Perhaps the most confusing term of them all is personalized learning. Some misuse the term, thinking it refers to a student’s choice of how, what and where they learn according to their preferences. Others confuse it with individualization, taking it as a reference to lessons that are paced at different rates to accommodate different students.
Really, personalized learning — at least in our understanding of the term — refers to the whole enchilada: learning that is tailored to the preferences and interests of various learners, as well as instruction that is paced to a student’s unique needs. Academic goals, curriculum and content — as well as method and pace — can all conceivably vary in a personalized learning environment.
Unlike individualized instruction, personalized learning involves the student in the creation of learning activities and relies more heavily on a student’s personal interests and innate curiosity. Instead of education being something that happens to the learner, it is something that occurs as a result of what the student is doing, with the intent of creating engaged students who have truly learned how to learn.
This method is obviously a far cry from the way that most teachers are traditionally trained to interact with students. Personalization, in addition to responding to students’ needs and interests, teaches them to manage their own learning — to take control and ownership of it. It’s not something that is done to them but something that they participate in doing for themselves. For teachers, personalized learning is about facilitation more than dissemination.
Since the most effective (and unrealistic) application of true personalized learning would require one-on-one tutoring for every student based on their interests, preferences, needs and pace, personalized learning is often conceived of as an instructional method that incorporates adaptive technology to help all students achieve high levels of learning.
Putting it all together
Technology — when employed properly and meaningfully — can help educators deliver differentiated, individualized and personalized instruction. It can help facilitate timely interventional responses, involve parents more in their children’s learning, empower school leaders with data to support teachers, and either break down problems or make those problems more complex, based on the individual needs of the student. It’s up to savvy teachers to connect the appropriate tools with the right students — and, in the case of personalized learning, allowing students to make suggestions and control their own academic experiences.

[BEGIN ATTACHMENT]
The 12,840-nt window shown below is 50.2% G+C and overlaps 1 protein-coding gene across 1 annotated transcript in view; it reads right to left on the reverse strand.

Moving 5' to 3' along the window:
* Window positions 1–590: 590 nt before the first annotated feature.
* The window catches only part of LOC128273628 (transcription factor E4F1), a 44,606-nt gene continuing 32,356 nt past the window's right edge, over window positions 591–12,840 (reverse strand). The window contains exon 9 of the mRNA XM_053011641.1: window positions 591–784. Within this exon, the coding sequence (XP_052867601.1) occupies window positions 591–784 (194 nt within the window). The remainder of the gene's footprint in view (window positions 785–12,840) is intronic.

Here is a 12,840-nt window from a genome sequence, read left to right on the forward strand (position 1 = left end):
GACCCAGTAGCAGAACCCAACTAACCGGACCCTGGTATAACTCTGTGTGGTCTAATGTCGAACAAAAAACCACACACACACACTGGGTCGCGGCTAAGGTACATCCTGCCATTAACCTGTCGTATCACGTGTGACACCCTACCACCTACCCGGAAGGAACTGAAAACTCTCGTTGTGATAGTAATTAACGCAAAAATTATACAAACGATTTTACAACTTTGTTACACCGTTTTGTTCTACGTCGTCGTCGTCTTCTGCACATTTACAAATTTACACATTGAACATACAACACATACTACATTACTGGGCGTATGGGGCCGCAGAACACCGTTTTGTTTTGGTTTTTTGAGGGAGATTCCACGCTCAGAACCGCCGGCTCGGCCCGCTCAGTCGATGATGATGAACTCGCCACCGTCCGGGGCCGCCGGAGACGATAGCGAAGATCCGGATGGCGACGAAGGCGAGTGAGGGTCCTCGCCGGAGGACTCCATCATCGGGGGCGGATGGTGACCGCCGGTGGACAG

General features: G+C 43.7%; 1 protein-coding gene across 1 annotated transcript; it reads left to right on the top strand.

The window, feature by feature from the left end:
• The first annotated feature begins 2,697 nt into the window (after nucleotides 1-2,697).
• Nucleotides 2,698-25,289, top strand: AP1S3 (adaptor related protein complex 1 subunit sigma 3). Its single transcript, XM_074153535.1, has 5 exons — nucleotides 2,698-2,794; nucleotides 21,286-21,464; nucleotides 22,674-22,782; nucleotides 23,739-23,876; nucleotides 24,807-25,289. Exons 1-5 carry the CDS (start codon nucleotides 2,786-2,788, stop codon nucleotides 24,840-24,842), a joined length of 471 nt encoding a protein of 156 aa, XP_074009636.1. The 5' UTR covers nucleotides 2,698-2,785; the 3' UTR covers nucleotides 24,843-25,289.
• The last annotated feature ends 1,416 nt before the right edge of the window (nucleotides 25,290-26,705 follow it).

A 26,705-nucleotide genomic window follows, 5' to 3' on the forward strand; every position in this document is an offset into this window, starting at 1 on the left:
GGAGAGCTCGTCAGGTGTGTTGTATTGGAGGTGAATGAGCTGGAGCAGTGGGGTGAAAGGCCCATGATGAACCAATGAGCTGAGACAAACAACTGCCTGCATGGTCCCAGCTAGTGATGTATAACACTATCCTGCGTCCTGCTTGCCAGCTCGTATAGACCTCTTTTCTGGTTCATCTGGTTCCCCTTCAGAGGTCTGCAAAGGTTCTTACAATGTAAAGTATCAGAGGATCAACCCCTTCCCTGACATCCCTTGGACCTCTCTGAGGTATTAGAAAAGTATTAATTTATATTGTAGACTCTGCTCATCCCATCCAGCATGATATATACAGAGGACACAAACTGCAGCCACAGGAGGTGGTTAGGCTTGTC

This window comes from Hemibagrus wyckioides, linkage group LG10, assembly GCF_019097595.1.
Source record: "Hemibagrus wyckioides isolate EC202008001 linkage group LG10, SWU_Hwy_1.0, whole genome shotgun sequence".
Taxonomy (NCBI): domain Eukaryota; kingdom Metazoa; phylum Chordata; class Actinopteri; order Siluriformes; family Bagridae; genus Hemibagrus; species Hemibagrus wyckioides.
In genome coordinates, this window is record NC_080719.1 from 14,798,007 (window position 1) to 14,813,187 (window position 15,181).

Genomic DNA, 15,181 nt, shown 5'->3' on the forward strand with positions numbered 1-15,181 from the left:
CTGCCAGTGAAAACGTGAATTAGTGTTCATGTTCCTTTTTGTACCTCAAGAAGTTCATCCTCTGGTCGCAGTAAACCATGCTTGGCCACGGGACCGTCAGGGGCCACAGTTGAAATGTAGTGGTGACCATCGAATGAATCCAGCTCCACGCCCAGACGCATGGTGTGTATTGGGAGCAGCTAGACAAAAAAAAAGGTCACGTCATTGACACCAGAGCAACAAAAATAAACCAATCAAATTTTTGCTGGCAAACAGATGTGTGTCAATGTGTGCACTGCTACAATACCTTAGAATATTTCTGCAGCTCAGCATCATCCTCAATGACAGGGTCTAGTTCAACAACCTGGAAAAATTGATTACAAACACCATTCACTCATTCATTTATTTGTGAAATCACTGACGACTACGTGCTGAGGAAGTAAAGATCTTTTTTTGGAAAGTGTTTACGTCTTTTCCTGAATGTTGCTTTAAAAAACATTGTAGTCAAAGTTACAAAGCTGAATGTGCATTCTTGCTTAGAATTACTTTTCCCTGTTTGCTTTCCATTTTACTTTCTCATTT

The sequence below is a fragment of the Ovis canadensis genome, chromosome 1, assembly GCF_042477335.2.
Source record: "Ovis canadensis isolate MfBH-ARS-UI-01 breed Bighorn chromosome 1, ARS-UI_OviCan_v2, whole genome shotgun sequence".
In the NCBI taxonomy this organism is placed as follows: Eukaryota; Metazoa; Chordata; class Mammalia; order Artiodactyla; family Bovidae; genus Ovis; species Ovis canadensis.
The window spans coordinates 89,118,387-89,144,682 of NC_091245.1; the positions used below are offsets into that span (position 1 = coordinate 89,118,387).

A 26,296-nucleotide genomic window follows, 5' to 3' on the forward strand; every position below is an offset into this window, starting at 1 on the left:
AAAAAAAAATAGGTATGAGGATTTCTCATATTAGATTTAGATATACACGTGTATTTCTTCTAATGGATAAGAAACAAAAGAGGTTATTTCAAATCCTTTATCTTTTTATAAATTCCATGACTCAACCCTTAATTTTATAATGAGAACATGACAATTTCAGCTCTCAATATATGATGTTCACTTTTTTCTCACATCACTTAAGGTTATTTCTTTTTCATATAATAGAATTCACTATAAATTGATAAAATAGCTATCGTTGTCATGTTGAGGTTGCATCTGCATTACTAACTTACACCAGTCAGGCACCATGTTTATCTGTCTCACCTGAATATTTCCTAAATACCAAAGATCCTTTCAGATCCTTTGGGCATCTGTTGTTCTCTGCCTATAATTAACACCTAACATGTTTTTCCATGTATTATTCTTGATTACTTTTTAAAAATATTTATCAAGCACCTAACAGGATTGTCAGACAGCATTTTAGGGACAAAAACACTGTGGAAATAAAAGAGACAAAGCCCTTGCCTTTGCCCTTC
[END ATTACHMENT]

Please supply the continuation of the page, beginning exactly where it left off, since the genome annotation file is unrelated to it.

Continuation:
Modern learning is the ultimate collaboration between teacher and student. Much like a doctor, the teacher must assess each individual’s needs, then prescribe the right solution for that person by crafting an appropriate curriculum and delivering it in a way that is meaningful. At the same time, students know on some level what teaching-learning style works best for them, and they must contribute to the creation of their personalized curriculum. Today’s educators can better harness the tools required to address a vibrant spectrum of learner differences and create profoundly dynamic educational experiences in their classrooms.
This is an updated version of an article that publish on Aug. 5, 2014.
Dale Basye is the author of the books Personalized Learning: A Guide for Engaging Students with Technology, Get Active: Reimagining Learning Spaces for Student Success and the Circles of Heck series for Random House Children’s books. He is interested in creative ways of personalizing learning to meet the diverse needs of today’s students to help them become better equipped to deal with the challenges of the digital age workplace.